Well, yesterday was a day of packing. Today will be more of the same and some loading of boxes and furniture into a moving truck...Ah yes, the yoga of moving... Well, let's not be so grandiose to call it a yoga, actually. It is more like a task that one can attempt not to spiral into the depths of boredom, despair and overwhelm throughout! I am not a big fan of moving. I like having moved but I do not like the process of moving.

Jesse has so generously offered to come down and give us some help this afternoon, which is really great. This is real compassion in action. Jesse bought a house and moved this last year and even so close to his own moving, he still volunteered to help. I mean really, the one thing I hate more than moving myself is helping other people move. I used to own a pick up truck and well, need I say more? I helped A LOT of people move during those years. I learned to avoid eye contact, leave the room, etc. once the topic came up. (Not exactly compassion in action!) Actually several people like Kim and Brigitte and Pam also offered to help and I may be cashing in on those offers on unloading day!

So really, this week is moving, unpacking, yoga teaching on Tuesday and Thursday afternoons, packing for India, TRANCE DANCE on Friday night (Please come to that- me and Forsyth are going and what a fun girls night out it is going to be. okay, you groovy guys who like to dance --you can come, too.) and the Immersion this weekend. Lots to look forward to.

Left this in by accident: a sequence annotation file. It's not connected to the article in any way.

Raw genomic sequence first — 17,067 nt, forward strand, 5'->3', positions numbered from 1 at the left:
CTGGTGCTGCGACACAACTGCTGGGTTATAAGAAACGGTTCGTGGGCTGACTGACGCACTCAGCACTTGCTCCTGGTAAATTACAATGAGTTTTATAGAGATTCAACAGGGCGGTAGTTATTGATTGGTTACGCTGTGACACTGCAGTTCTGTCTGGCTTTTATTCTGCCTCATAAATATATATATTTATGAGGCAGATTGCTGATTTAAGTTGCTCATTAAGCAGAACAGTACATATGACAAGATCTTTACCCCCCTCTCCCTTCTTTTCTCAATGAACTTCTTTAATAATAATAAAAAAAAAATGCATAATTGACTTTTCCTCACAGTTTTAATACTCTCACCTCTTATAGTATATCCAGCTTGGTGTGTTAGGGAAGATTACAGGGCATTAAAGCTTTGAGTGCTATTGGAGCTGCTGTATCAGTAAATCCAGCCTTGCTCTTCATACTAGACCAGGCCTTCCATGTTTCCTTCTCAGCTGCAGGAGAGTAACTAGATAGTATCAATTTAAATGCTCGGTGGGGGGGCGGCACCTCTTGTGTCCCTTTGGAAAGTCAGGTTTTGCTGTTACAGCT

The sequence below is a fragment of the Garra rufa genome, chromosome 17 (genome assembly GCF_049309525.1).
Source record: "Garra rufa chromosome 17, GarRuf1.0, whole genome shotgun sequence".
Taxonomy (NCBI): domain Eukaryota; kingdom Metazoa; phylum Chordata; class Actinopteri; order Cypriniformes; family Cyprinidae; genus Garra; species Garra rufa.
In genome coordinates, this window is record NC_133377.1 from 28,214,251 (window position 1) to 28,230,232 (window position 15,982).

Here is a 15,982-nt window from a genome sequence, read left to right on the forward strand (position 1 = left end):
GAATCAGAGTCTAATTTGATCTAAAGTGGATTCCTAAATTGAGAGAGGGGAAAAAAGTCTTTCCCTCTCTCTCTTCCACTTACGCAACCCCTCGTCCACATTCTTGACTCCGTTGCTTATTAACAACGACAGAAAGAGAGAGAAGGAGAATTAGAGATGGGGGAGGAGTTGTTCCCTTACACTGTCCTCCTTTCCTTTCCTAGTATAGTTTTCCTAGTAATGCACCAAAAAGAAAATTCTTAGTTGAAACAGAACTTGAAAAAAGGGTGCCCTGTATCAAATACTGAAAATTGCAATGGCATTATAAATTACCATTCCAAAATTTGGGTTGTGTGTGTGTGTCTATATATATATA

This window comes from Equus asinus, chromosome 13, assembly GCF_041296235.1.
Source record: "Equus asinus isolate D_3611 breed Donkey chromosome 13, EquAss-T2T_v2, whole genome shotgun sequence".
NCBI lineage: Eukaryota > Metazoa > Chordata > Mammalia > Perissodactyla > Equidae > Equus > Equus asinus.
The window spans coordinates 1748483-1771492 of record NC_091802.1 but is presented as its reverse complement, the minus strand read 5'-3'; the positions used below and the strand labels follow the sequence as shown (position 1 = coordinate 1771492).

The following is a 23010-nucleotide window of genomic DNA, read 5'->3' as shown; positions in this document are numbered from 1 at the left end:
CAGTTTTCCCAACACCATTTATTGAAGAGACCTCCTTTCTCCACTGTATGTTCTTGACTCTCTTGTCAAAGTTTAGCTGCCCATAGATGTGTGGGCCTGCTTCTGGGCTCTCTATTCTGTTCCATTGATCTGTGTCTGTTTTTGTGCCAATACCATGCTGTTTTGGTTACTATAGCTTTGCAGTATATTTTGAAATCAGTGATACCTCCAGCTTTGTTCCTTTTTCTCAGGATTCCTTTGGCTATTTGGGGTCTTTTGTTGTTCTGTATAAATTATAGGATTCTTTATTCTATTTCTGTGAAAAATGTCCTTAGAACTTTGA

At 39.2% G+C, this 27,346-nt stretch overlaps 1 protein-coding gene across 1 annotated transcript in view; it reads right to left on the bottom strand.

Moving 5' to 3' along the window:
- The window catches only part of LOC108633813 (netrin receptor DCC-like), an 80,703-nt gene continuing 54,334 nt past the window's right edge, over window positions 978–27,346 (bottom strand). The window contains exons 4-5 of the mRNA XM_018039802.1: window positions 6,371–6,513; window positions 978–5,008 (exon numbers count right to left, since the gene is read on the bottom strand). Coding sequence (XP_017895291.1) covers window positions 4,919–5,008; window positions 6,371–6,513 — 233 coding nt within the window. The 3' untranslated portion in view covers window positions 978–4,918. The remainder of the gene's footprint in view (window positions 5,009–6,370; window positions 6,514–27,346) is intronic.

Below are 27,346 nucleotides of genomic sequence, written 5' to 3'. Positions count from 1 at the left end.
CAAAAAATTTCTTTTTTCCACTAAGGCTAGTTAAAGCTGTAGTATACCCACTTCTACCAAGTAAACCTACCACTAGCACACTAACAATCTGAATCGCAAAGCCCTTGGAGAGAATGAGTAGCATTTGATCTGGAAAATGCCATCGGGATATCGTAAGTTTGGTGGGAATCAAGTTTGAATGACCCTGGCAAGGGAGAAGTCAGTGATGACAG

Saturday, January 17, 2009

Saturday Mornin

Well, I personally loved the movie The Wrestler. Anne, however, did not find it to be so great. It was reasonably graphic and violent and all that but I thought it was really good. Everything that everyone has said about Mickey Rourke's performance I would have to agree with. He absolutely transcends himself. He really does. I could not believe that I was watching an actor play a wrestler and not a wrestler acting. Very cool. Worth some blood and graphic smack downs in my opinion, to see acting of that caliber. Same with Marissa Tomei, who plays a very believable stripper.

Yesterday was fun. I had a most productive meeting with Desirae who owns and operates the fantastic Breath and Body Yoga studio. Mark the date March 6-8. I will be teaching a weekend workshop up there so please join me if you can. And stay tuned this spring and summer for her offerings to include Anusara Yoga classes and intensives. So fun! Great flow classes in the style of Baron Baptiste, Shiva Rea and now, Anusara Yoga to join the mix.

Kelly and I went to Clear Spring Studio to meet up with the gang there for and afternoon practice. We used was a back bending sequence that buillds to kapotasana that Patricia Walden taught in Sante Fe, New Mexico a few years ago. I happened to be at that retreat so it was fun revisiting the sequence. I am better now than I was then and got much deeper into the pose. Kelly helped me get a solid grip on my heels so my new years goal is well within reach. A centimeter or two a month and well, I should have my ankles no problem! Although really if I can get my own hands to my own heels I am going to feel pretty happy about that.